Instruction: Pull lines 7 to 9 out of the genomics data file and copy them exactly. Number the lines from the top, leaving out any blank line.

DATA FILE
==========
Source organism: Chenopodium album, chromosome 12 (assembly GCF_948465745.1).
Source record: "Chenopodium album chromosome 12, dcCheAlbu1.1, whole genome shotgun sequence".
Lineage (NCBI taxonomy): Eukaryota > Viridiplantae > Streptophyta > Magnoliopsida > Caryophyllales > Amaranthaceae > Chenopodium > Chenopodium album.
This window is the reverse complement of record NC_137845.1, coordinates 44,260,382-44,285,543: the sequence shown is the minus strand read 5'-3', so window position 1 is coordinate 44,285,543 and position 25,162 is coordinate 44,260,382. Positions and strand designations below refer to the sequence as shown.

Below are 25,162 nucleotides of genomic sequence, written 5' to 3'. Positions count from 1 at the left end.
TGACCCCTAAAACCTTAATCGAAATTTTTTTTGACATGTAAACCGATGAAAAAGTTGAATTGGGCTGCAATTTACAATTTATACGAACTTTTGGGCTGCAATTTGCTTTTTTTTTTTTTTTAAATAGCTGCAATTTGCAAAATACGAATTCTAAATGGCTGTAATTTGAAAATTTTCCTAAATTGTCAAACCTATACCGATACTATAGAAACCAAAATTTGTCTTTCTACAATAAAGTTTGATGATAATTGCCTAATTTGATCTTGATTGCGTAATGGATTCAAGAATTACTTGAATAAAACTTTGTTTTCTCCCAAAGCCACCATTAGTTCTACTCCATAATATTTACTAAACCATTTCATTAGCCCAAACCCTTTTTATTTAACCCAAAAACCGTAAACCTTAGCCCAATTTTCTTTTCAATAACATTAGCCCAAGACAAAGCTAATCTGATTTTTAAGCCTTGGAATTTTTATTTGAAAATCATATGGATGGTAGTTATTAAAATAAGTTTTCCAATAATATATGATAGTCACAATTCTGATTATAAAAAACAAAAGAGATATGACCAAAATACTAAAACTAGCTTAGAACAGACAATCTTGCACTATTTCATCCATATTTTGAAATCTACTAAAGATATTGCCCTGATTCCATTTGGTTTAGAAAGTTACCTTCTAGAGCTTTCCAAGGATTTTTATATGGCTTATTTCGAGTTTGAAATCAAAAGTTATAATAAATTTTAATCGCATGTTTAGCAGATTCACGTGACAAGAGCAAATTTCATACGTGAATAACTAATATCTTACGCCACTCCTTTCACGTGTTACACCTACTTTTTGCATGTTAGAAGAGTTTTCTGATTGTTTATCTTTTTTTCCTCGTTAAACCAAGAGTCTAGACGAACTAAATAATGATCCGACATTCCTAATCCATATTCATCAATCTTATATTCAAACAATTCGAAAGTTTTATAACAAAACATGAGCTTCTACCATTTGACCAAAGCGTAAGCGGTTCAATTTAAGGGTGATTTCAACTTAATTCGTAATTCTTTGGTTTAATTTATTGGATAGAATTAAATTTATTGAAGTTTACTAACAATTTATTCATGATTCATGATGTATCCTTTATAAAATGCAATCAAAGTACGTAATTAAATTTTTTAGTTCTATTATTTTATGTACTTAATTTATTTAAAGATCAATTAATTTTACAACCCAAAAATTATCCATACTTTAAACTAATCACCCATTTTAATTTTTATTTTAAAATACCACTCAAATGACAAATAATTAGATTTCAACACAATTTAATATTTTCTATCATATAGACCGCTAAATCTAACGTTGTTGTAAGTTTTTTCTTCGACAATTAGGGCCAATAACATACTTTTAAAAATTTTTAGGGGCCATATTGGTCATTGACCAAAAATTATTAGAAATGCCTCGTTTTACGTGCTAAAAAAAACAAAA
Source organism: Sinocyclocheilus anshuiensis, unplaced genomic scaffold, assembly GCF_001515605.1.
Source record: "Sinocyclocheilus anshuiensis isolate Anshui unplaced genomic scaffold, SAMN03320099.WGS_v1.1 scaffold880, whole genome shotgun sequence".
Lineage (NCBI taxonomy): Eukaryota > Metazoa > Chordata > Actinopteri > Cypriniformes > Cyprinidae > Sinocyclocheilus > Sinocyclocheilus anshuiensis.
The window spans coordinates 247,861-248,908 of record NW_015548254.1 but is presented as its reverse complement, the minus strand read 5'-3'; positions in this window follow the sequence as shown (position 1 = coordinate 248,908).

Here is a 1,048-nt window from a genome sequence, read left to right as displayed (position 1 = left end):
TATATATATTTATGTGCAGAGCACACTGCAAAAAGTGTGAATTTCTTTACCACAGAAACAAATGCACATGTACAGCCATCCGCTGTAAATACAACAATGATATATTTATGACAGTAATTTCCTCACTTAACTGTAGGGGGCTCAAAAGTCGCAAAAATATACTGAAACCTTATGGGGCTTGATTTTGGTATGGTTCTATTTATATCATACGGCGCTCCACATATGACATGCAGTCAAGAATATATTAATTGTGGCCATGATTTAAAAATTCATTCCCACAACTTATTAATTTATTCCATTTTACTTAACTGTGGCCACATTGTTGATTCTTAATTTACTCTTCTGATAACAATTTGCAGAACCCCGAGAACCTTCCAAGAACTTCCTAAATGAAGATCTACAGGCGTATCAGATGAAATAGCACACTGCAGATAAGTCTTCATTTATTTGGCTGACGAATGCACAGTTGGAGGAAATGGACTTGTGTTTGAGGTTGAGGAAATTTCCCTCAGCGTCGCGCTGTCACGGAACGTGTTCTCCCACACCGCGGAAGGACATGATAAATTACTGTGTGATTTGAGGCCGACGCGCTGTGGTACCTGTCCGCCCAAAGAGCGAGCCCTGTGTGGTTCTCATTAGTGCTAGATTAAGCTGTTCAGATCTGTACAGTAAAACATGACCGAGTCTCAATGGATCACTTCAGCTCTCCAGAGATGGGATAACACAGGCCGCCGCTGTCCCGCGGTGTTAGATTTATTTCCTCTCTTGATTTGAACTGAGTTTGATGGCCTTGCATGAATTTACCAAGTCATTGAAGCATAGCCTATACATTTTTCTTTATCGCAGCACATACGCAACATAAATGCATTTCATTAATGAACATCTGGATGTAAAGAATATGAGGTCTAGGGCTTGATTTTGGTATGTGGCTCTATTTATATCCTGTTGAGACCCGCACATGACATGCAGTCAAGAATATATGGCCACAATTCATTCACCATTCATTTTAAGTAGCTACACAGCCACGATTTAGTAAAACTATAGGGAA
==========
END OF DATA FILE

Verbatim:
Source organism: Sinocyclocheilus anshuiensis, unplaced genomic scaffold, assembly GCF_001515605.1.
Source record: "Sinocyclocheilus anshuiensis isolate Anshui unplaced genomic scaffold, SAMN03320099.WGS_v1.1 scaffold880, whole genome shotgun sequence".
Lineage (NCBI taxonomy): Eukaryota > Metazoa > Chordata > Actinopteri > Cypriniformes > Cyprinidae > Sinocyclocheilus > Sinocyclocheilus anshuiensis.